but more like an ordered bullet point scale.

Perhaps you’d like to check out my sister blogs:            gives many ways for you to work with the stresses of life       describes the steps to reading in the way your mind prefers          just for fun                    for your advanced reading techniques

To quote the Dr Seuss himself, “The more that you read, the more things you will know.
The more that you learn; the more places you'll go.”

Wednesday, 9 April 2014

Confidence has a knock-on effect.

Confidence has a knock-on effect.

I have already spied Dorothy and her dog in the Dolomites [see Nordic Walking Guru spies the ridiculous]. I now have the Nordic Walking Tinman as shown in the photo above.
But what about the lions? I have many ‘lions’ who have come to me for Nordic Walking. 
They all have courage to try something new and they all agreed that Nordic Walking has given them something new – CONFIDENCE.
* Lion 1 is totally blind and has been attending sessions for six years. I wear bells on my wrist 
             and she follows them.
* Lion 2 has a condition that severely affects walking and would be travelling around in a wheel chair 
              had she not attempted Nordic Walking.
* Lions 3+4 have Parkinsons and with the improved stability and balance provided by poles 
             have gone from shakey starts to speedy Nordic Walkers.
* Lion 5 is Diabetic and since taking up Nordic Walking as a daily activity has managed to lose 4 stones 
             in weight and given some stability to sugar levels.
* Lions 6+7 both have had hip replacements. Using poles has assisted the speed of their recovery. 
            They even use their poles on trips to the shopping centres.
* Lions 8, 9+10 are recovering from Strokes. Introduced at a convenient time of rehabilitation the poles assist with balance when walking and the bi-lateral action is helpful in stimulating brain processes.
All my ‘lions’ will agree that Nordic Walking is not a miracle cure for anything but the CONFIDENCE 
it gives when walking also transfers to everyday life.

In all cases Nordic Walking has improved the quality of life.
Best wishes. The Wizard (Guru).

Perhaps you’d like to check out my sister blogs:            gives many ways for you to work with the stresses of life       describes the steps to reading in the way your mind prefers          just for fun                    for your advanced reading techniques

To quote the Dr Seuss himself, “The more that you read, the more things you will know.
The more that you learn; the more places you'll go.”

Sunday, 6 April 2014

Simple Way to Put Aside Time for Myself

"We all need a client called Mr Potter - yes a wizard would be useful, 
Mr Potter  is for your pottering around time." M'reen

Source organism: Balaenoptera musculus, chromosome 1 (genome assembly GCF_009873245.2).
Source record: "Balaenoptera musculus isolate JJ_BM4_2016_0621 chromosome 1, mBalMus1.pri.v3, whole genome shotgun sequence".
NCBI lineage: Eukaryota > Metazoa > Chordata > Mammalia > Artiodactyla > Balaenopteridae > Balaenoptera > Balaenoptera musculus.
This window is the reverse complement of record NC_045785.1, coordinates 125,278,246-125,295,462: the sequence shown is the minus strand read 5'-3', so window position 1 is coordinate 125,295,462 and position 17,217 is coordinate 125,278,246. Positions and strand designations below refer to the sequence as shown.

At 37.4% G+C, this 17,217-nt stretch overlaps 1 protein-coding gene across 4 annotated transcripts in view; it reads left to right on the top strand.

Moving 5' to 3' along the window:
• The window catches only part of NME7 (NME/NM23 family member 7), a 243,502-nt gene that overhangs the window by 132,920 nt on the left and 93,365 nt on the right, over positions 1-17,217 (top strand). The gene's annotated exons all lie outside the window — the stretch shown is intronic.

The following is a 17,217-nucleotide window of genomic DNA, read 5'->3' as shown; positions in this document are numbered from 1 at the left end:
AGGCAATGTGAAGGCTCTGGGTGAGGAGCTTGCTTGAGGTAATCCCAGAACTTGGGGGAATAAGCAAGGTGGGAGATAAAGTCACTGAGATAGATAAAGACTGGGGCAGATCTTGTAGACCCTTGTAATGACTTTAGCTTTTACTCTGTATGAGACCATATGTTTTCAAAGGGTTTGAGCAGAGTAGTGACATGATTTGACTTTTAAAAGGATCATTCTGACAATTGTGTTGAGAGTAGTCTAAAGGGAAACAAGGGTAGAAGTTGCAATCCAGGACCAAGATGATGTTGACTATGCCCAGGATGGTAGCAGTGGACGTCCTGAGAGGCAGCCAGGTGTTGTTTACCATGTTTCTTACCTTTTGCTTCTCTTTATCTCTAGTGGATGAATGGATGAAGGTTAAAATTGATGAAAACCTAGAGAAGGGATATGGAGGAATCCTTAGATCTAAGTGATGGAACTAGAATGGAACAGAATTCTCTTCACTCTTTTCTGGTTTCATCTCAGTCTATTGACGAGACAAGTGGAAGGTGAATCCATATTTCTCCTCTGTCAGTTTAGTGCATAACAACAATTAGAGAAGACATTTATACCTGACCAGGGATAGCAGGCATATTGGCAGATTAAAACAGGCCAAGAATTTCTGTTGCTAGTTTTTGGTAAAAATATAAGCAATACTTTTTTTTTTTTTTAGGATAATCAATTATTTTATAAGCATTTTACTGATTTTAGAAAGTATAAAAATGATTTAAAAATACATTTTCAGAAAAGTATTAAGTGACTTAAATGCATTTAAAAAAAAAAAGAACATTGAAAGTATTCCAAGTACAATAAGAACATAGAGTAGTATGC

Simple Way to Put Aside Time for Myself

How often did I hear “I don’t have time”? Even if I don’t remember, I am sure I did, when I was a child, 
at home, on television, at school, at work.
Quite often does everyone around me repeat this phrase. I used to say it like a mantra too.
Living in a western society is not easy (living, in general is not easy).
Every day I operate, like many others, under a self constructed pressure to do better, to be better, 
to have perfect nails and hair, to be fit, to work and earn more, to be a better friend, better sister 
and so on.
And it all consumes time.
I used to daydream about going for a walk along the river, but I had to stay at work.
I wanted to stay in bed with a cup of delicious tea. Instead, I found myself attending yet another language course. I wanted to go skiing for a week, but I had more important things to do.
Sounds familiar?
And it was not the lack of time management which caused this situation of discontent. 
I was an ace in planning and to-do lists.
I had my long time and short time goals written down.
But, somehow I caught myself running out of energy and enthusiasm.
Then one day, something struck me.
I was doing some budgeting for the month, when it downed upon me why my time management methods will never allow me to have the time for myself.
It was not the techniques that were to blame. It was my wrong thinking.
I was sitting at my desk on a Sunday morning with my favorite cup of coffee, 
looking outside the window at leaves falling from a young oak in the yard.
It was a warm, clear autumn day and I wanted to deal with my planning as fast as possible 
so I could go for a walk.
I had my notebook in front of me and my laptop’s screen was showing my bank account balance.
I begun writing down the amounts I wanted to transfer for my saving accounts, charity, bills and others, then calculating what was left for what I call life: food, clothes, going out, transportation and others.